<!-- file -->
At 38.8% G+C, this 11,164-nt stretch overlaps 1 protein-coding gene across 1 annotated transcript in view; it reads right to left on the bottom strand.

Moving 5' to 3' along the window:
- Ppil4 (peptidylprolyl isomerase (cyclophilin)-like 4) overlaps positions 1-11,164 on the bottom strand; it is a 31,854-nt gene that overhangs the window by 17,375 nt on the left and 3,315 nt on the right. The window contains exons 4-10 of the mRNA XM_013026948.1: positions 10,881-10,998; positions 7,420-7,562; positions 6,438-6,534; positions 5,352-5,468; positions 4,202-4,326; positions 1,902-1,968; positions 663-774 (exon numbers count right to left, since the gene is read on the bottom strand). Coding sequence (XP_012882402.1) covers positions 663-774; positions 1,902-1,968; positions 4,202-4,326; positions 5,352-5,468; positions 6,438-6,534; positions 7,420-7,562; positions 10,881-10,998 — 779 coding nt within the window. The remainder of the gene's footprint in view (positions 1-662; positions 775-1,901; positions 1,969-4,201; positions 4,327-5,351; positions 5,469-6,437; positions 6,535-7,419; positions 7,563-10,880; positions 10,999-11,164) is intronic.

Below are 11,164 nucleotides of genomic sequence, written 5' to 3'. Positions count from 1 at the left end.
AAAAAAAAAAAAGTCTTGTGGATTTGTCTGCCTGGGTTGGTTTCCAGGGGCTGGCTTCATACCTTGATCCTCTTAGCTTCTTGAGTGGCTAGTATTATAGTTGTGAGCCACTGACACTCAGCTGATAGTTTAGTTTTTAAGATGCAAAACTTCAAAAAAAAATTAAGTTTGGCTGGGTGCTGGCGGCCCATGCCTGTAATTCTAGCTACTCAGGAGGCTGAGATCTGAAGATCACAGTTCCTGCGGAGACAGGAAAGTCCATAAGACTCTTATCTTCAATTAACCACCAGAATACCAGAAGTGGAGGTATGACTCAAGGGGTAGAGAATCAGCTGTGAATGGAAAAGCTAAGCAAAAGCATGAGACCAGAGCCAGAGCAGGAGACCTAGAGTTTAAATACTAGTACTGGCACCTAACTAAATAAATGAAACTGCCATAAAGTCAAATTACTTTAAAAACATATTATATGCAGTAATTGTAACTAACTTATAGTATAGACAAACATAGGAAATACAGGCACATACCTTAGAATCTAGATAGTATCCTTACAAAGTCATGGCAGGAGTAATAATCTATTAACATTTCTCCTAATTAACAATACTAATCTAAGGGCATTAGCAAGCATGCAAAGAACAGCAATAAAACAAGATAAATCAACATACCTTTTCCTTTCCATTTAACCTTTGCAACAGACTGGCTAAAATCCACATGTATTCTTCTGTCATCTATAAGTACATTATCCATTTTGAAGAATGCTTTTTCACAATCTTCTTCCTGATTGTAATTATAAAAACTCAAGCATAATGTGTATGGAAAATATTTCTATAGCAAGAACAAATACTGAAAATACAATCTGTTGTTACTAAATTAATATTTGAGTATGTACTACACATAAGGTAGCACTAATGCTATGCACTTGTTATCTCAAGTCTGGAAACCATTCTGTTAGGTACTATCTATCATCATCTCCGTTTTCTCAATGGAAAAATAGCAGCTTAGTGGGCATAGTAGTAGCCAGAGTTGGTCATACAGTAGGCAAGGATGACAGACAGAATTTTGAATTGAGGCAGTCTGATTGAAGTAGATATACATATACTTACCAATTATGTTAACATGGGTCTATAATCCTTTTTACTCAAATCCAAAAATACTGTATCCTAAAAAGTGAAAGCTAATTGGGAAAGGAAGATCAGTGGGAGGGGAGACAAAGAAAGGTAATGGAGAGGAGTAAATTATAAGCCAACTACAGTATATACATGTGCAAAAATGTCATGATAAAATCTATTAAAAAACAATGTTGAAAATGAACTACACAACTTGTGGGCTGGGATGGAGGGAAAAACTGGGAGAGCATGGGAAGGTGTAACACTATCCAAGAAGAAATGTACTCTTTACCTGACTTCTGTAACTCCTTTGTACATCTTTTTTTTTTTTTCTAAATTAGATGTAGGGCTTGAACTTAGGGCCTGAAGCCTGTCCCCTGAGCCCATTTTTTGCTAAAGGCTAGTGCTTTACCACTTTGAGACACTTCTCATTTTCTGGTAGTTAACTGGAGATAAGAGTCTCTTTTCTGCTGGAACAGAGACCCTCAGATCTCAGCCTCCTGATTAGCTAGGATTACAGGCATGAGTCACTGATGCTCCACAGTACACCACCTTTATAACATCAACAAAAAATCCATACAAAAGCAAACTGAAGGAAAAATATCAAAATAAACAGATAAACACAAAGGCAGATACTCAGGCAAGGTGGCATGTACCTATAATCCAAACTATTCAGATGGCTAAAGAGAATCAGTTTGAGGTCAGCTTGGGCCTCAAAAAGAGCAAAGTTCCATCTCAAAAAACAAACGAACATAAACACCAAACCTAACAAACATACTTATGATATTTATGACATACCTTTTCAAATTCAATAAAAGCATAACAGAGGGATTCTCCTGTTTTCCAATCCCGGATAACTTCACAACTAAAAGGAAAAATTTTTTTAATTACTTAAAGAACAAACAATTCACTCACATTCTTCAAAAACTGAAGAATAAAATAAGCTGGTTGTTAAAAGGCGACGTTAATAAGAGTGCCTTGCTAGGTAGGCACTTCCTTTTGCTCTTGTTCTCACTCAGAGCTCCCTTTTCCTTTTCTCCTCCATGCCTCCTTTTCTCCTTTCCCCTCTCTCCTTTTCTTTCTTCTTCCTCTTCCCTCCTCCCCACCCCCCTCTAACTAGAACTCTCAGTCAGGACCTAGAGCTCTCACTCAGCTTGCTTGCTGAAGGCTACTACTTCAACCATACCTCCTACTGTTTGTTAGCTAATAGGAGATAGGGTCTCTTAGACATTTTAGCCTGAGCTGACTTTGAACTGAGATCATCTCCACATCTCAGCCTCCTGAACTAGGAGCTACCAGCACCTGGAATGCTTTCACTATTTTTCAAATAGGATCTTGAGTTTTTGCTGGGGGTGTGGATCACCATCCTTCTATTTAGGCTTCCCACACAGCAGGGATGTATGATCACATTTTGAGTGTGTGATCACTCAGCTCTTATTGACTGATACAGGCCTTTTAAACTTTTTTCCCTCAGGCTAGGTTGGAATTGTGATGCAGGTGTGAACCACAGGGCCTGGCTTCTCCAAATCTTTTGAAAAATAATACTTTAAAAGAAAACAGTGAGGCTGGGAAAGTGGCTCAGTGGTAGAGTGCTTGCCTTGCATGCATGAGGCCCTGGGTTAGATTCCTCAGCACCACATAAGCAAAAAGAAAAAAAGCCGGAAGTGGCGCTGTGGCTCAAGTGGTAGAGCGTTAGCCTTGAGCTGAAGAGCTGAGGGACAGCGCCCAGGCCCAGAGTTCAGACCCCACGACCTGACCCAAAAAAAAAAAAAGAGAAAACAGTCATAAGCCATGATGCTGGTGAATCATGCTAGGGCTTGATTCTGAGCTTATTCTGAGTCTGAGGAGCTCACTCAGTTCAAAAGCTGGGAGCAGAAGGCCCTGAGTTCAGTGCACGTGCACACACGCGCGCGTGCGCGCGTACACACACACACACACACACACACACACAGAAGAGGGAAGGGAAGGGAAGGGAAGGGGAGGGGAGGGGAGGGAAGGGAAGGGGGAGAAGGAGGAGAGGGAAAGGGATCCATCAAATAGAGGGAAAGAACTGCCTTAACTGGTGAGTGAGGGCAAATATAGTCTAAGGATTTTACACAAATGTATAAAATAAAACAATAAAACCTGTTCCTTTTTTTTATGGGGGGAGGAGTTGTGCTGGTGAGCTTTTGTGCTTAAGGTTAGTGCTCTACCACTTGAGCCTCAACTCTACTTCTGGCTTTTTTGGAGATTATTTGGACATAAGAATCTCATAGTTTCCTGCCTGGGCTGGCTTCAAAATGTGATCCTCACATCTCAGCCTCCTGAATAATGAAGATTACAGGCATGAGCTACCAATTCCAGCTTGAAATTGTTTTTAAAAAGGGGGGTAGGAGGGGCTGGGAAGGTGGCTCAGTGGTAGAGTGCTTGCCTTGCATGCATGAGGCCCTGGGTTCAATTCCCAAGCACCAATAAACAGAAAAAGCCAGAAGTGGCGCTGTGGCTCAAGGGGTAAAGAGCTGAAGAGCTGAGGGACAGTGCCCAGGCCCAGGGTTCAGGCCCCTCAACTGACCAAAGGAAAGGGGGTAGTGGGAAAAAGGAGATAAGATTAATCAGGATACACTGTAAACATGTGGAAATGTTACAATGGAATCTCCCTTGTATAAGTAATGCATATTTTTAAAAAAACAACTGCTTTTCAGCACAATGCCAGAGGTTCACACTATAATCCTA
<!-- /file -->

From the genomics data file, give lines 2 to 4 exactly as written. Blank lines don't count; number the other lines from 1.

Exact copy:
Moving 5' to 3' along the window:
- Ppil4 (peptidylprolyl isomerase (cyclophilin)-like 4) overlaps positions 1-11,164 on the bottom strand; it is a 31,854-nt gene that overhangs the window by 17,375 nt on the left and 3,315 nt on the right. The window contains exons 4-10 of the mRNA XM_013026948.1: positions 10,881-10,998; positions 7,420-7,562; positions 6,438-6,534; positions 5,352-5,468; positions 4,202-4,326; positions 1,902-1,968; positions 663-774 (exon numbers count right to left, since the gene is read on the bottom strand). Coding sequence (XP_012882402.1) covers positions 663-774; positions 1,902-1,968; positions 4,202-4,326; positions 5,352-5,468; positions 6,438-6,534; positions 7,420-7,562; positions 10,881-10,998 — 779 coding nt within the window. The remainder of the gene's footprint in view (positions 1-662; positions 775-1,901; positions 1,969-4,201; positions 4,327-5,351; positions 5,469-6,437; positions 6,535-7,419; positions 7,563-10,880; positions 10,999-11,164) is intronic.

Below are 11,164 nucleotides of genomic sequence, written 5' to 3'. Positions count from 1 at the left end.